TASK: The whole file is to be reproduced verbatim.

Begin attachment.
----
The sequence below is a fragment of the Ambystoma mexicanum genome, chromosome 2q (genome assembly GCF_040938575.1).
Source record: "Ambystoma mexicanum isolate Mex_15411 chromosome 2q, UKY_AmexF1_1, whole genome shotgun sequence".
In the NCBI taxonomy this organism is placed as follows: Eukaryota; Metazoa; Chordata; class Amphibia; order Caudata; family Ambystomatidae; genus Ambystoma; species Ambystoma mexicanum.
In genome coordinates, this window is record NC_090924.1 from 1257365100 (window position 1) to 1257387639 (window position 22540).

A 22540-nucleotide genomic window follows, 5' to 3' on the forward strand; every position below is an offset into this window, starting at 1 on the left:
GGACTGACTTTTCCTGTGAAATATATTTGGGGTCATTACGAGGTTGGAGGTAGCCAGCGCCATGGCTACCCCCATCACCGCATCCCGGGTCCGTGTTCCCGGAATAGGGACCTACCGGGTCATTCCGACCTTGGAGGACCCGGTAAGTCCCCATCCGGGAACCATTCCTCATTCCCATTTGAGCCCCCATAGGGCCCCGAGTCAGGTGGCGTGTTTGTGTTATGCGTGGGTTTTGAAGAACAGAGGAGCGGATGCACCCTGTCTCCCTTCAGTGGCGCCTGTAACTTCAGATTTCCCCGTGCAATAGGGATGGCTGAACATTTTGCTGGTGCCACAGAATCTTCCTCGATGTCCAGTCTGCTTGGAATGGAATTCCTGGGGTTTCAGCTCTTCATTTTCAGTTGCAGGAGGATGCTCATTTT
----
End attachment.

The sequence below is a fragment of the Ambystoma mexicanum genome, chromosome 2q (genome assembly GCF_040938575.1).
Source record: "Ambystoma mexicanum isolate Mex_15411 chromosome 2q, UKY_AmexF1_1, whole genome shotgun sequence".
In the NCBI taxonomy this organism is placed as follows: Eukaryota; Metazoa; Chordata; class Amphibia; order Caudata; family Ambystomatidae; genus Ambystoma; species Ambystoma mexicanum.
In genome coordinates, this window is record NC_090924.1 from 1257365100 (window position 1) to 1257387639 (window position 22540).

A 22540-nucleotide genomic window follows, 5' to 3' on the forward strand; every position below is an offset into this window, starting at 1 on the left:
GGACTGACTTTTCCTGTGAAATATATTTGGGGTCATTACGAGGTTGGAGGTAGCCAGCGCCATGGCTACCCCCATCACCGCATCCCGGGTCCGTGTTCCCGGAATAGGGACCTACCGGGTCATTCCGACCTTGGAGGACCCGGTAAGTCCCCATCCGGGAACCATTCCTCATTCCCATTTGAGCCCCCATAGGGCCCCGAGTCAGGTGGCGTGTTTGTGTTATGCGTGGGTTTTGAAGAACAGAGGAGCGGATGCACCCTGTCTCCCTTCAGTGGCGCCTGTAACTTCAGATTTCCCCGTGCAATAGGGATGGCTGAACATTTTGCTGGTGCCACAGAATCTTCCTCGATGTCCAGTCTGCTTGGAATGGAATTCCTGGGGTTTCAGCTCTTCATTTTCAGTTGCAGGAGGATGCTCATTTT